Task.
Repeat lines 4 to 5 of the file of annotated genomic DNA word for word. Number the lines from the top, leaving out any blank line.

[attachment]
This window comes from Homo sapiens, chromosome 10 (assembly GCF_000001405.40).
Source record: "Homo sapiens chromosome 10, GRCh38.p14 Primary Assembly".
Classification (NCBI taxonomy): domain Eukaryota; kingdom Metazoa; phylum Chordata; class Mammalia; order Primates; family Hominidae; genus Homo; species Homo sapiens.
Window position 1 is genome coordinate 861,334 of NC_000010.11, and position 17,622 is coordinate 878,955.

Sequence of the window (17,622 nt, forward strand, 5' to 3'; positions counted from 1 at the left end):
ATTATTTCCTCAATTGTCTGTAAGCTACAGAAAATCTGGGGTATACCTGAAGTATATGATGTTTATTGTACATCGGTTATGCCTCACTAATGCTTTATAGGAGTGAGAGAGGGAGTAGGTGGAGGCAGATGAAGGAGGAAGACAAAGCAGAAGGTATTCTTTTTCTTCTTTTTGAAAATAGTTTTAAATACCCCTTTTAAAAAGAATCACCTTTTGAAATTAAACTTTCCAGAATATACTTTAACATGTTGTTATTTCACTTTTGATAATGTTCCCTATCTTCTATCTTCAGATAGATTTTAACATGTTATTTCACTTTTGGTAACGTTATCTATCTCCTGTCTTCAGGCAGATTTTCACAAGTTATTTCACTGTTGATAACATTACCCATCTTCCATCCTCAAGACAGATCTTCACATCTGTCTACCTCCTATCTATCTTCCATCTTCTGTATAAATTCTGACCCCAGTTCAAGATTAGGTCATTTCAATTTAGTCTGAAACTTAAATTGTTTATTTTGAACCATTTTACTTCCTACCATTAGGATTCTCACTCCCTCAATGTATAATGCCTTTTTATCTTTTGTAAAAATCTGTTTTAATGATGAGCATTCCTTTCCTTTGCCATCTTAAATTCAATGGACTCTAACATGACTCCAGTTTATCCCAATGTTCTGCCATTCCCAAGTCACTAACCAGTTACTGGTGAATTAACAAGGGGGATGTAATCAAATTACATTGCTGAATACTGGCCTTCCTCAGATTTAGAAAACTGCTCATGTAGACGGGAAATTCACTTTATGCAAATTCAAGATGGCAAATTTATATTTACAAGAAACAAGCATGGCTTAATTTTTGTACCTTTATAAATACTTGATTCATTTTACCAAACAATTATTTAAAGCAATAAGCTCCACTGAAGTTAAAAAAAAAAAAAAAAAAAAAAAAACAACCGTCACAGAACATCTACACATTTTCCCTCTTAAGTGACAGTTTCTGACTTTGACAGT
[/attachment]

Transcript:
Window position 1 is genome coordinate 861,334 of NC_000010.11, and position 17,622 is coordinate 878,955.

Sequence of the window (17,622 nt, forward strand, 5' to 3'; positions counted from 1 at the left end):